Media inquiries: Please contact Julie Buchanan, email@example.com, 804-786-2292.
FOR IMMEDIATE RELEASE
Date: October 27, 2011
Contact: Julie Buchanan, Public Relations Specialist, (804) 786-2292, firstname.lastname@example.org
Acquisition of Northampton County property to aid in migratory bird habitat restoration, Chesapeake Bay cleanup
RICHMOND — The recent acquisition of an 88-acre property in Northampton County will lead to protection and restoration of one of the world’s migratory songbird hotspots, as well as a reduction in nitrogen runoff entering the Chesapeake Bay.
The property will be owned by the Virginia Department of Conservation and Recreation and managed as a state natural area preserve.
On the southern tip of the Eastern Shore, approximately three miles from the Chesapeake Bay Bridge Tunnel, the property is ecologically important. It features natural wetlands, a freshwater pond, threatened secondary dunes and maritime forests that serve as habitat for migratory songbirds and other coastal species. The northeastern beach tiger beetle, a state and federally threatened species, inhabits the beachfront.
For decades, much of the land has been used to farm soybeans, corn and potatoes. Under DCR’s ownership, the fields gradually will be converted to native shrubs and trees to reduce nitrogen runoff from farm fertilizers into the bay. The newly established vegetation will provide food and habitat for migratory songbirds and other coastal wildlife.
Funding for the acquisition was provided by American Electric Power whose local utility subsidiary, Appalachian Power, serves a significant portion of western Virginia. The AEP funding was available as part of a mitigation plan required by a consent decree with the U.S. Environmental Protection Agency under the Clean Air Act to mitigate nitrogen runoff in the Chesapeake Bay. The purchase was completed in late September.
Sheppard and Jo Ann Davis, sellers of the property, had long shared a vision to conserve their land for future generations. They purchased it in 1984.
“We could have gotten 100 lots subdivided on it,” said Sheppard Davis, who moved to the Eastern Shore in the late 1970s. “We chose not to because we knew it was an important ecological property. All we did was create 10 lots on the bay and left the rest.
“We always intended for it to remain in its natural state. It was, to us, a very important thing not only for our family but also for the wildlife.”
The property is an addition to DCR’s Pickett’s Harbor Natural Area Preserve and will be managed as part of Virginia’s Natural Area Preserve System, a designation that provides permanent land protection. Staff from DCR’s Virginia Natural Heritage Program will manage the property.
“We were very pleased to acquire this outstanding property on Virginia’s Eastern Shore and grateful to the Davis family for their long-term commitment to protecting the land,” said DCR Director David A. Johnson.
Tom Smith, DCR Natural Heritage Program director, said, “DCR, working with many partners, has been focused on conserving through studies, land protection and habitat restoration, habitat in what is truly one of the world’s hotspots for migratory songbirds. AEP’s assistance was vital to this project. These 88 acres impact species from Canada to Latin America. That’s success.”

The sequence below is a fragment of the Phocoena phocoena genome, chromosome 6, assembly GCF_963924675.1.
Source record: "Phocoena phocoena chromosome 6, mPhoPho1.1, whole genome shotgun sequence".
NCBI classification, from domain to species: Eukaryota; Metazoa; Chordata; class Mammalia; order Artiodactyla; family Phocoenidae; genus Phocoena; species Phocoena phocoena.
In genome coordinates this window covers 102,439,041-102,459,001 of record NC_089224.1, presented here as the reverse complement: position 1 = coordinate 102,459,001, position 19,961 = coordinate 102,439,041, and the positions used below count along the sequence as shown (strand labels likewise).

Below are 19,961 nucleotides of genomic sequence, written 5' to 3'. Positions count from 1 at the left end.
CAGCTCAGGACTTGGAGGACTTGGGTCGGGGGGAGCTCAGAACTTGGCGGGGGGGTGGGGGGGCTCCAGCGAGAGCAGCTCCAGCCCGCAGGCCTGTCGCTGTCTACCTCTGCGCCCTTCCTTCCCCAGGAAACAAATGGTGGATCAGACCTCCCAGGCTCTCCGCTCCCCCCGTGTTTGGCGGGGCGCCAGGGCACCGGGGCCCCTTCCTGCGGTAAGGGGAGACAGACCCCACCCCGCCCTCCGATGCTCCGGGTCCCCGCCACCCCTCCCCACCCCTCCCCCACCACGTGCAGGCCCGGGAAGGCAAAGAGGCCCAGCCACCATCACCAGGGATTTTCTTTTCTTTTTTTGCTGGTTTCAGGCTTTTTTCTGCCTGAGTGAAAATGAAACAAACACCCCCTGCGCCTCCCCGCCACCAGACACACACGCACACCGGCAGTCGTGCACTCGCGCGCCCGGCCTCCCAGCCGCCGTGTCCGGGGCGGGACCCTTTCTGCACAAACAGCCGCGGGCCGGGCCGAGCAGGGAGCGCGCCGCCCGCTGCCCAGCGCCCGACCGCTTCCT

“With our long history of environmental stewardship, AEP and Appalachian Power are pleased to partner with DCR to increase and protect biodiversity along the Chesapeake Bay,” said Charles Patton, president and chief operating officer of Appalachian Power.
The southern tip provides critical habitat for raptors, shorebirds, waterfowl and songbirds. An estimated 5 to 6 million neotropical landbirds and 10 to 12 million temperate landbirds pass through the southern tip during fall migrations.
The southern tip provides one of the only rest stops for the blackpoll warbler as it flies from Venezuela to Canada. The bird is a key player in balancing populations of insects that, left unchecked, would destroy tree foliage. Blackpoll warblers also are critical for seed dispersal and pollination.
Protecting the property was a top priority for the Eastern Shore Southern Tip Partnership, a group whose members have worked for more than 20 years to conserve wildlife habitat in the region. The partnership is composed of DCR, The Nature Conservancy, the Virginia Coastal Zone Management Program at the Department of Environmental Quality, the Department of Game and Inland Fisheries, Ducks Unlimited, the Virginia Eastern Shore Land Trust and the U.S. Fish and Wildlife Service.
“The Southern Tip Partnership has been a tremendously successful venture,” said Laura McKay, program manager for the Virginia Coastal Zone Management Program. “Together, we’ve protected more than 24,000 acres of critical habitat that now provides the infrastructure for a growing ecotourism industry on Virginia’s Eastern Shore.”
The region plays host to the annual Eastern Shore Birding and Wildlife Festival, which coincides with fall bird migrations along the Atlantic Flyway. The three-day event offers exhibitors, speakers and organized birding trips. The festival will mark its 20th year next fall.
“This property will provide a new venue for the hundreds of birders, and millions of birds, who attend the festival,” McKay said.
For more information about the land purchase or the Virginia Natural Area Preserve System, contact Julie Buchanan, DCR public relations specialist, at 804-786-2292 or email@example.com.
Editor's note: A photo and cutline information are available here.